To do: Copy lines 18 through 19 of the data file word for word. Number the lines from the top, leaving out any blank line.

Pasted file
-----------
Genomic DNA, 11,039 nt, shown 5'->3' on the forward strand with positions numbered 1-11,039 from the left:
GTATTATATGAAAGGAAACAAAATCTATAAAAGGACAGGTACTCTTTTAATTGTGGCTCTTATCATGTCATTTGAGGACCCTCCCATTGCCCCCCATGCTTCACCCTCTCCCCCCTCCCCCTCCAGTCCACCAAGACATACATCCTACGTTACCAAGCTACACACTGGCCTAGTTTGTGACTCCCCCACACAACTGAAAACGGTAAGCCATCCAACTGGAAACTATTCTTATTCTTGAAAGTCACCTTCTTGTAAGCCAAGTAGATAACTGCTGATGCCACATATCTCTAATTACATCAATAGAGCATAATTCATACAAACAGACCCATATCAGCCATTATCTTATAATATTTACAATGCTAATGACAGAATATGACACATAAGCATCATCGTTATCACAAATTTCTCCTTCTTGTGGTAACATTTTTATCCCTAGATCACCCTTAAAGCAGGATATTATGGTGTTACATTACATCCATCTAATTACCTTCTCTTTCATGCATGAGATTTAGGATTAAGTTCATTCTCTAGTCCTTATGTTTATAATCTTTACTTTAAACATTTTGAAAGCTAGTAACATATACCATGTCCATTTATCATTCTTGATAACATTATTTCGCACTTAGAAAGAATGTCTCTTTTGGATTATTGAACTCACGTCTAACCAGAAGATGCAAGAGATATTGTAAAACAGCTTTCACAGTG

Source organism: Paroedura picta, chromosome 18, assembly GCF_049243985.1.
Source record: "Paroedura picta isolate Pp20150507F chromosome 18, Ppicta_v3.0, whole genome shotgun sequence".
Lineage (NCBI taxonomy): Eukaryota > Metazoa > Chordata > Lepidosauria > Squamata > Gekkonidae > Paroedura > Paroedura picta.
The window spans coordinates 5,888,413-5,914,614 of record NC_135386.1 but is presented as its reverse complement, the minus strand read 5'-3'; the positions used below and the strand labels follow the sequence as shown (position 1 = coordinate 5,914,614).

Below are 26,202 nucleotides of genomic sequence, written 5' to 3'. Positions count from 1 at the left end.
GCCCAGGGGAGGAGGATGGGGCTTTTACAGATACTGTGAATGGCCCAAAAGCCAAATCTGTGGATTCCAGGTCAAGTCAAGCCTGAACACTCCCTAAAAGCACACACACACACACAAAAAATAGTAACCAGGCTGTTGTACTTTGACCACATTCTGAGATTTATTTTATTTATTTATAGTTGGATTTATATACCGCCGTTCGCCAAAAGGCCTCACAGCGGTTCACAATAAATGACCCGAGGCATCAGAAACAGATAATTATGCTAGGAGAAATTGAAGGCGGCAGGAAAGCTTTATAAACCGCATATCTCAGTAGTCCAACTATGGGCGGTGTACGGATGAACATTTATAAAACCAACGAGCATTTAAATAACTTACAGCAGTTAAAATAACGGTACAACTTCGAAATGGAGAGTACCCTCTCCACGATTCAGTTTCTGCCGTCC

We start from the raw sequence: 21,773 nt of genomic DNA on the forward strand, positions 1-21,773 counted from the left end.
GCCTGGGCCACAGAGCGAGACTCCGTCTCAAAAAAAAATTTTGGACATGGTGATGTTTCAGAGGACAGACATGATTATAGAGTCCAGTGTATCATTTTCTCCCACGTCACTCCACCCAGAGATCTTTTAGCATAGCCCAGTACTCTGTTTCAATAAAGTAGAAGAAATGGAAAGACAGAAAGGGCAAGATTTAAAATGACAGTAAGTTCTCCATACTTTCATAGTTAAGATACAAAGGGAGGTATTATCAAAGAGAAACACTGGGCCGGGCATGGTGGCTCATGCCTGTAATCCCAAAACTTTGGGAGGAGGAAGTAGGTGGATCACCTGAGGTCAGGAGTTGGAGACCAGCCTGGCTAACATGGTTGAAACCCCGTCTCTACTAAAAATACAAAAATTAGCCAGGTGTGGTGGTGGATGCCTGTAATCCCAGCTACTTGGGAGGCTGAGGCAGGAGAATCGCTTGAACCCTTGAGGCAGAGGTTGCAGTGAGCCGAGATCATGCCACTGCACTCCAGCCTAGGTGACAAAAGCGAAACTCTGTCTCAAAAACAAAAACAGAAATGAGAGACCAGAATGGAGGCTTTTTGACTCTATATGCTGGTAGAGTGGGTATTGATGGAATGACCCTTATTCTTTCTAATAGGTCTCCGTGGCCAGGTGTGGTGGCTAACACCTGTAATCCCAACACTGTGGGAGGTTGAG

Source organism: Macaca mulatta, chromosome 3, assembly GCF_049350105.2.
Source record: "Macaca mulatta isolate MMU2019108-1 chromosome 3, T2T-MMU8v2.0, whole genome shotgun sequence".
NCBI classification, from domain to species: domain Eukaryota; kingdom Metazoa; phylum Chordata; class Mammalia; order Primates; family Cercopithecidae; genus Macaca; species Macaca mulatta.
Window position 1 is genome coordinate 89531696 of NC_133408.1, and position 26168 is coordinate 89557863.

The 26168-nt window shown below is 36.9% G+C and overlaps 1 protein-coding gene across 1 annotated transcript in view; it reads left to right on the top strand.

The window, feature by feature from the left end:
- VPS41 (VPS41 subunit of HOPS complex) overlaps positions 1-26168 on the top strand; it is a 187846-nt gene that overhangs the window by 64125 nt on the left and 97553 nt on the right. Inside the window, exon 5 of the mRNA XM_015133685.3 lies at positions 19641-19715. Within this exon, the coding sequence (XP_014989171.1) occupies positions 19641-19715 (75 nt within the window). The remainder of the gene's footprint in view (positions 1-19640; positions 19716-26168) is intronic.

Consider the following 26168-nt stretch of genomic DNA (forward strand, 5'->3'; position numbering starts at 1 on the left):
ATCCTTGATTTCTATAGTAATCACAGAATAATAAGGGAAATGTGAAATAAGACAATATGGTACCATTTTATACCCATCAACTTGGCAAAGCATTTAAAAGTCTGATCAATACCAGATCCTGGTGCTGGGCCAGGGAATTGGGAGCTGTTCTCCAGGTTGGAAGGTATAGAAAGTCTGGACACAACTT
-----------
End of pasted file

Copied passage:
Consider the following 26168-nt stretch of genomic DNA (forward strand, 5'->3'; position numbering starts at 1 on the left):
ATCCTTGATTTCTATAGTAATCACAGAATAATAAGGGAAATGTGAAATAAGACAATATGGTACCATTTTATACCCATCAACTTGGCAAAGCATTTAAAAGTCTGATCAATACCAGATCCTGGTGCTGGGCCAGGGAATTGGGAGCTGTTCTCCAGGTTGGAAGGTATAGAAAGTCTGGACACAACTT